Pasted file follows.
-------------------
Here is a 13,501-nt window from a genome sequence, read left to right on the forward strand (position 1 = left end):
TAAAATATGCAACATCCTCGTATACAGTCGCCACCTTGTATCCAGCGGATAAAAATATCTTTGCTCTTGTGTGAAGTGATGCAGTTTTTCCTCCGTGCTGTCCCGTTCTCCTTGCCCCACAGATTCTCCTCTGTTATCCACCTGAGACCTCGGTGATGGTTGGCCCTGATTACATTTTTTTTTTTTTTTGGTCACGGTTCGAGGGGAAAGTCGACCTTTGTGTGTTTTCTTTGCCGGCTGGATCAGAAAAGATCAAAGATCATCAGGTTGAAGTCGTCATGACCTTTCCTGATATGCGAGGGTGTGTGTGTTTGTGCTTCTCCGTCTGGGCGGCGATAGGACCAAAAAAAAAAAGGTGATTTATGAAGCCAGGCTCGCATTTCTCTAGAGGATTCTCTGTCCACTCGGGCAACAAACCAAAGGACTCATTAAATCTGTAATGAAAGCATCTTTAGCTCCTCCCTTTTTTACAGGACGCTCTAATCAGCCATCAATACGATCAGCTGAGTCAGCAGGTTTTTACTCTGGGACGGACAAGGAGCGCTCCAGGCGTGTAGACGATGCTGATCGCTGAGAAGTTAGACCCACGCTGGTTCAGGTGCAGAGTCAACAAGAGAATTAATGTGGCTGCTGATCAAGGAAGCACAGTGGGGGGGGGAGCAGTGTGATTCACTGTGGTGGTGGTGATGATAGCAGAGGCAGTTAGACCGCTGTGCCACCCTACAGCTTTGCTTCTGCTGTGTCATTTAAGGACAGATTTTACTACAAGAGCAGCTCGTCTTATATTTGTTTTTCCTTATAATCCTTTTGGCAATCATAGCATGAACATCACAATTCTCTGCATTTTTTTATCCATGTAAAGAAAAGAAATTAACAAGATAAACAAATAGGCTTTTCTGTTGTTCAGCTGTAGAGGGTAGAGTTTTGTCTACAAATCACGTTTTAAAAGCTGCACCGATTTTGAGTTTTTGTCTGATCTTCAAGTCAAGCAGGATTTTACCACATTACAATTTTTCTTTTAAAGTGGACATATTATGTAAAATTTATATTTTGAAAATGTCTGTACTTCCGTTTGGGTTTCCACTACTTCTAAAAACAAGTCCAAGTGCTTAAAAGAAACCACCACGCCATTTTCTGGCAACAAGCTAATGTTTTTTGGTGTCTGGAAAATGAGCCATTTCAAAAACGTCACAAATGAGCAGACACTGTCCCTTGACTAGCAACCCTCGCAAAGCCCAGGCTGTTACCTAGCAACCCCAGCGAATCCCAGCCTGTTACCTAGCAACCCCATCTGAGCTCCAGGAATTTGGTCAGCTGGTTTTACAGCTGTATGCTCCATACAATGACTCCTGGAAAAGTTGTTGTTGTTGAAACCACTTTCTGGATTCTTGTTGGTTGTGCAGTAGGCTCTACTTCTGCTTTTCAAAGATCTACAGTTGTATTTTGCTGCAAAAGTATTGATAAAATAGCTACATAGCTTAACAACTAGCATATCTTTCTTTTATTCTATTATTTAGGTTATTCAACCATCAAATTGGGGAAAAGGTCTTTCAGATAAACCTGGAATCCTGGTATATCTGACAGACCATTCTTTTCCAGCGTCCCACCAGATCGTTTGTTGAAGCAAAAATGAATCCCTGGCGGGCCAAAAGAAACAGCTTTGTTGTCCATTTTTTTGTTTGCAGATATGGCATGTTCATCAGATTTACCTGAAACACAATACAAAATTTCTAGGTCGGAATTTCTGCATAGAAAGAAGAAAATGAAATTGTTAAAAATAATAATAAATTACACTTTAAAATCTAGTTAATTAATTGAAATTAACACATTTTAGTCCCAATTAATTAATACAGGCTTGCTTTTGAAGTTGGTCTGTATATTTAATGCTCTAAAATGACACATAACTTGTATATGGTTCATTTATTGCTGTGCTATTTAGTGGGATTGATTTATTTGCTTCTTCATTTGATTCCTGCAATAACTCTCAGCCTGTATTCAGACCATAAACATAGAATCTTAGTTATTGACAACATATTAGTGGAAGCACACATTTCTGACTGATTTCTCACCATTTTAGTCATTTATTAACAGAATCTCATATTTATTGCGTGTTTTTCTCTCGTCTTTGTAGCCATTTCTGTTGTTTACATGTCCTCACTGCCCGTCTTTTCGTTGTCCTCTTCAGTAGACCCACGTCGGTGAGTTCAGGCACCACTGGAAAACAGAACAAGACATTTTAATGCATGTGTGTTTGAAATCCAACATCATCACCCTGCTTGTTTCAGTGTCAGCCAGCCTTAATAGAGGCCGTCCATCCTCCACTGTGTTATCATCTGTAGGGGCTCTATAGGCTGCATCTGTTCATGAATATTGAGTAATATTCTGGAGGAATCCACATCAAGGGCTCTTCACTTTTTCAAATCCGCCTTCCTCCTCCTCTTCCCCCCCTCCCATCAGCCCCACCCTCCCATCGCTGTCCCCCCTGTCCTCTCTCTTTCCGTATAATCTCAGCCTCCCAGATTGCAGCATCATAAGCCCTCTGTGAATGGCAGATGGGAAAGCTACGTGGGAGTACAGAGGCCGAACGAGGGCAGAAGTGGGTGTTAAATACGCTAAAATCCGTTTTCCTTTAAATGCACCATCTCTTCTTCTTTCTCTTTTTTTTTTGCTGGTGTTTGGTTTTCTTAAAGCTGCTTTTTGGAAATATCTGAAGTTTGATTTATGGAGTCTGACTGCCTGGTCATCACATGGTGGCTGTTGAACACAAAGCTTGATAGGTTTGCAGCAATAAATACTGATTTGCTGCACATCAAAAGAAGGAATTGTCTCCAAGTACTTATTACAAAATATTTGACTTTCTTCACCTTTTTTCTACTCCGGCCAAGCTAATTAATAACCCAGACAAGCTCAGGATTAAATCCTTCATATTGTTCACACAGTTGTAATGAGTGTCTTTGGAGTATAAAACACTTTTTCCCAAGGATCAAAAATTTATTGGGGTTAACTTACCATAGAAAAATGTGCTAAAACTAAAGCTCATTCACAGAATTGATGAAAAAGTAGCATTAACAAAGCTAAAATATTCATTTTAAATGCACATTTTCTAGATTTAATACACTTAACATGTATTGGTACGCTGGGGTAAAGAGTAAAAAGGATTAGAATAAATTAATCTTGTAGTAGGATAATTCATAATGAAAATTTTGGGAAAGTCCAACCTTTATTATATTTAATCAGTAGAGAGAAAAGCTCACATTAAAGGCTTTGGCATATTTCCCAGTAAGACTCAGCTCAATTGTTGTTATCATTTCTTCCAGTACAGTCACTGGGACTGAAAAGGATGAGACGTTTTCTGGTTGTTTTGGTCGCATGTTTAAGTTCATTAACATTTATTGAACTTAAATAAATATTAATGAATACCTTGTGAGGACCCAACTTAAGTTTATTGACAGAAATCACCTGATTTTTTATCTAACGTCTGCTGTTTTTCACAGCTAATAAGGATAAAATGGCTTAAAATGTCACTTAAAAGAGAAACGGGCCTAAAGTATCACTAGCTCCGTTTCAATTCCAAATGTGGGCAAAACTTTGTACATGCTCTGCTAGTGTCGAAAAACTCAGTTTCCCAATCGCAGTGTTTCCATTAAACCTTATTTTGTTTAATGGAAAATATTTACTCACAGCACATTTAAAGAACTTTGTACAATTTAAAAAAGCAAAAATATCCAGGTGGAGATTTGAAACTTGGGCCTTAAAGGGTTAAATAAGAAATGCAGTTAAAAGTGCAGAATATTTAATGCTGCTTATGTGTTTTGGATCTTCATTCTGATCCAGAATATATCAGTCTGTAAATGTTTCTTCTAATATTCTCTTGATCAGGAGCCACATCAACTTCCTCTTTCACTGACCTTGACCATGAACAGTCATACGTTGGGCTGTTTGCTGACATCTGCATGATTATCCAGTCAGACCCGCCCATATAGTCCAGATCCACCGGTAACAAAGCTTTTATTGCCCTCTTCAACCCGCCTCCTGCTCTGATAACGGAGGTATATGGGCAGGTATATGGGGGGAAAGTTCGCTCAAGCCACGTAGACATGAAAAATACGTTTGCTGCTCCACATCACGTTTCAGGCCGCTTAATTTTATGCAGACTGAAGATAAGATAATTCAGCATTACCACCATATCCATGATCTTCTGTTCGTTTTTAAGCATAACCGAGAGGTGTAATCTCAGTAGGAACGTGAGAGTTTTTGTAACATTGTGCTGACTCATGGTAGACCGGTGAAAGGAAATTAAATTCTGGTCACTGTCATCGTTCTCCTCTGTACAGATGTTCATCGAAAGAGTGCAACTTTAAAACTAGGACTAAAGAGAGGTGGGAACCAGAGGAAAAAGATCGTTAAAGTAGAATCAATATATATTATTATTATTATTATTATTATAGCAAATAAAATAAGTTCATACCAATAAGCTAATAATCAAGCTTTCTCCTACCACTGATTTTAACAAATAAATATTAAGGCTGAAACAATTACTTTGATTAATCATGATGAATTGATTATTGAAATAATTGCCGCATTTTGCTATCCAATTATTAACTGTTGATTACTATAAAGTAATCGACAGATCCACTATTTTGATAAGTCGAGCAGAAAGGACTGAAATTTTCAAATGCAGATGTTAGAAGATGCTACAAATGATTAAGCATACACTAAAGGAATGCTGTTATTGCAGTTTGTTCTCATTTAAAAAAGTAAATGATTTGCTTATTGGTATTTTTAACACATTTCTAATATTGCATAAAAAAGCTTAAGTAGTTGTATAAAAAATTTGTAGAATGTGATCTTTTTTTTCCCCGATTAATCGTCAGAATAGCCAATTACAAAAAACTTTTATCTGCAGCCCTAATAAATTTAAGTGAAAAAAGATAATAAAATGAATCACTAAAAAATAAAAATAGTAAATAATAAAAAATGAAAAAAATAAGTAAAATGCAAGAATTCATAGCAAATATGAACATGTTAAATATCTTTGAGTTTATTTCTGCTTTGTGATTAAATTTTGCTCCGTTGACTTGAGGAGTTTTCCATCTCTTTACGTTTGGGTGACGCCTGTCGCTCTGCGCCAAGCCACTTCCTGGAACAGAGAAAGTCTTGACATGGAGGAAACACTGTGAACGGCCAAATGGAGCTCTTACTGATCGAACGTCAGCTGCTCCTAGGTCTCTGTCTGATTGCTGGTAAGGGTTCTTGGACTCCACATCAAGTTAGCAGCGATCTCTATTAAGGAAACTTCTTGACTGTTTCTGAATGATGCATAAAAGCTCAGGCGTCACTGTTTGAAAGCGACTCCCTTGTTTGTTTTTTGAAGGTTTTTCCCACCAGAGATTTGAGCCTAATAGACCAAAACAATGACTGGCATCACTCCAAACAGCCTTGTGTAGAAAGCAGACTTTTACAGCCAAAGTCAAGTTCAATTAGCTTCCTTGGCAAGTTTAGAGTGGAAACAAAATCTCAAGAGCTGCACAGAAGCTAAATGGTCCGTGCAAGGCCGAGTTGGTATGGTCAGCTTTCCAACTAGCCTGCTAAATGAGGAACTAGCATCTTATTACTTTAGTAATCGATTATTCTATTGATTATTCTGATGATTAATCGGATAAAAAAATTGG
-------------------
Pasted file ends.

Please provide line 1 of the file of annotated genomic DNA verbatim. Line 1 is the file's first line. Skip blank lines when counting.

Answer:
Here is a 13,501-nt window from a genome sequence, read left to right on the forward strand (position 1 = left end):